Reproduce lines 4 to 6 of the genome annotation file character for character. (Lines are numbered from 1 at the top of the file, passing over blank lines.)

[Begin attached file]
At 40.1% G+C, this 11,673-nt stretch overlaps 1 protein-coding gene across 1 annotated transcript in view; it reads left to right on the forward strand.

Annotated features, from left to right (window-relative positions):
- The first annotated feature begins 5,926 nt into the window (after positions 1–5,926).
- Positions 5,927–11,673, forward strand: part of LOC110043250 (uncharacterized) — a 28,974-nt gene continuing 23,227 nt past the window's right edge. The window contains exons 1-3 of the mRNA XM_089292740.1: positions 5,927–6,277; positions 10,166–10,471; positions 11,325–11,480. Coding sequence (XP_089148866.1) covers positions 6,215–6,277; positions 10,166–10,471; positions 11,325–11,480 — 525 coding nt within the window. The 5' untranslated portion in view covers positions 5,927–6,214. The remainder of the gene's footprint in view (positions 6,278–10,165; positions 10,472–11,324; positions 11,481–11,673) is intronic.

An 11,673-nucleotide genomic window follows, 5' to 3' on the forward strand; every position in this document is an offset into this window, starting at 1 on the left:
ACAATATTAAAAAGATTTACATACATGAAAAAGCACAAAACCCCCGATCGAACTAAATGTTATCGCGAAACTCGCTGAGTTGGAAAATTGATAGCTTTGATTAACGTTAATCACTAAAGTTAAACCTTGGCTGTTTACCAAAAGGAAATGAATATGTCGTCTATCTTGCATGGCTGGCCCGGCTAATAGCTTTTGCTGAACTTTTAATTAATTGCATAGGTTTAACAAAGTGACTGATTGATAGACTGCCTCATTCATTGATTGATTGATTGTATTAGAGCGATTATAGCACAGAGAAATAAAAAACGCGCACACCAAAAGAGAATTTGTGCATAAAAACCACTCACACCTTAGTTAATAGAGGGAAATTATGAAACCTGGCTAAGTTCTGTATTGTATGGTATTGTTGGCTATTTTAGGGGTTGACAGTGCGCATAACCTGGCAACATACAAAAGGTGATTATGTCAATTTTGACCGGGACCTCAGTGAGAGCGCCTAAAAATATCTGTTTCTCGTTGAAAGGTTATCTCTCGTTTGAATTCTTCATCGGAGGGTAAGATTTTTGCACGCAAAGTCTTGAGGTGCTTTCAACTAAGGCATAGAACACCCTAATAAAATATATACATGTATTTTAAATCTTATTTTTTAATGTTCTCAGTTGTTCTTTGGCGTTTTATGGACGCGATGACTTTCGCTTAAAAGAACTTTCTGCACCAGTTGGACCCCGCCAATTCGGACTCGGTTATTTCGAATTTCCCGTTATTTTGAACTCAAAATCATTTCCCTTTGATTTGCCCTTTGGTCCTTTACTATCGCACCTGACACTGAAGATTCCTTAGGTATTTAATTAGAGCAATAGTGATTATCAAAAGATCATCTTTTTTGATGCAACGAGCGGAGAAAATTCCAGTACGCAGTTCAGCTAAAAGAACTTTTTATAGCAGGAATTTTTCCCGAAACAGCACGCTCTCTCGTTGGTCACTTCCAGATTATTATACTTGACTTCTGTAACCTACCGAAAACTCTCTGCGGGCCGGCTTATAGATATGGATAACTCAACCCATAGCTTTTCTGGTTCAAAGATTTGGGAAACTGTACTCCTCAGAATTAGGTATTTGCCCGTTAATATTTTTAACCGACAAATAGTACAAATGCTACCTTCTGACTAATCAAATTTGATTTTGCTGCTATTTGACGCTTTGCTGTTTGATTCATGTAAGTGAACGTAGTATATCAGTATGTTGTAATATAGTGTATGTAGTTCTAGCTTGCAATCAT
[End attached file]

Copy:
- Positions 5,927–11,673, forward strand: part of LOC110043250 (uncharacterized) — a 28,974-nt gene continuing 23,227 nt past the window's right edge. The window contains exons 1-3 of the mRNA XM_089292740.1: positions 5,927–6,277; positions 10,166–10,471; positions 11,325–11,480. Coding sequence (XP_089148866.1) covers positions 6,215–6,277; positions 10,166–10,471; positions 11,325–11,480 — 525 coding nt within the window. The 5' untranslated portion in view covers positions 5,927–6,214. The remainder of the gene's footprint in view (positions 6,278–10,165; positions 10,472–11,324; positions 11,481–11,673) is intronic.

An 11,673-nucleotide genomic window follows, 5' to 3' on the forward strand; every position in this document is an offset into this window, starting at 1 on the left:
ACAATATTAAAAAGATTTACATACATGAAAAAGCACAAAACCCCCGATCGAACTAAATGTTATCGCGAAACTCGCTGAGTTGGAAAATTGATAGCTTTGATTAACGTTAATCACTAAAGTTAAACCTTGGCTGTTTACCAAAAGGAAATGAATATGTCGTCTATCTTGCATGGCTGGCCCGGCTAATAGCTTTTGCTGAACTTTTAATTAATTGCATAGGTTTAACAAAGTGACTGATTGATAGACTGCCTCATTCATTGATTGATTGATTGTATTAGAGCGATTATAGCACAGAGAAATAAAAAACGCGCACACCAAAAGAGAATTTGTGCATAAAAACCACTCACACCTTAGTTAATAGAGGGAAATTATGAAACCTGGCTAAGTTCTGTATTGTATGGTATTGTTGGCTATTTTAGGGGTTGACAGTGCGCATAACCTGGCAACATACAAAAGGTGATTATGTCAATTTTGACCGGGACCTCAGTGAGAGCGCCTAAAAATATCTGTTTCTCGTTGAAAGGTTATCTCTCGTTTGAATTCTTCATCGGAGGGTAAGATTTTTGCACGCAAAGTCTTGAGGTGCTTTCAACTAAGGCATAGAACACCCTAATAAAATATATACATGTATTTTAAATCTTATTTTTTAATGTTCTCAGTTGTTCTTTGGCGTTTTATGGACGCGATGACTTTCGCTTAAAAGAACTTTCTGCACCAGTTGGACCCCGCCAATTCGGACTCGGTTATTTCGAATTTCCCGTTATTTTGAACTCAAAATCATTTCCCTTTGATTTGCCCTTTGGTCCTTTACTATCGCACCTGACACTGAAGATTCCTTAGGTATTTAATTAGAGCAATAGTGATTATCAAAAGATCATCTTTTTTGATGCAACGAGCGGAGAAAATTCCAGTACGCAGTTCAGCTAAAAGAACTTTTTATAGCAGGAATTTTTCCCGAAACAGCACGCTCTCTCGTTGGTCACTTCCAGATTATTATACTTGACTTCTGTAACCTACCGAAAACTCTCTGCGGGCCGGCTTATAGATATGGATAACTCAACCCATAGCTTTTCTGGTTCAAAGATTTGGGAAACTGTACTCCTCAGAATTAGGTATTTGCCCGTTAATATTTTTAACCGACAAATAGTACAAATGCTACCTTCTGACTAATCAAATTTGATTTTGCTGCTATTTGACGCTTTGCTGTTTGATTCATGTAAGTGAACGTAGTATATCAGTATGTTGTAATATAGTGTATGTAGTTCTAGCTTGCAATCAT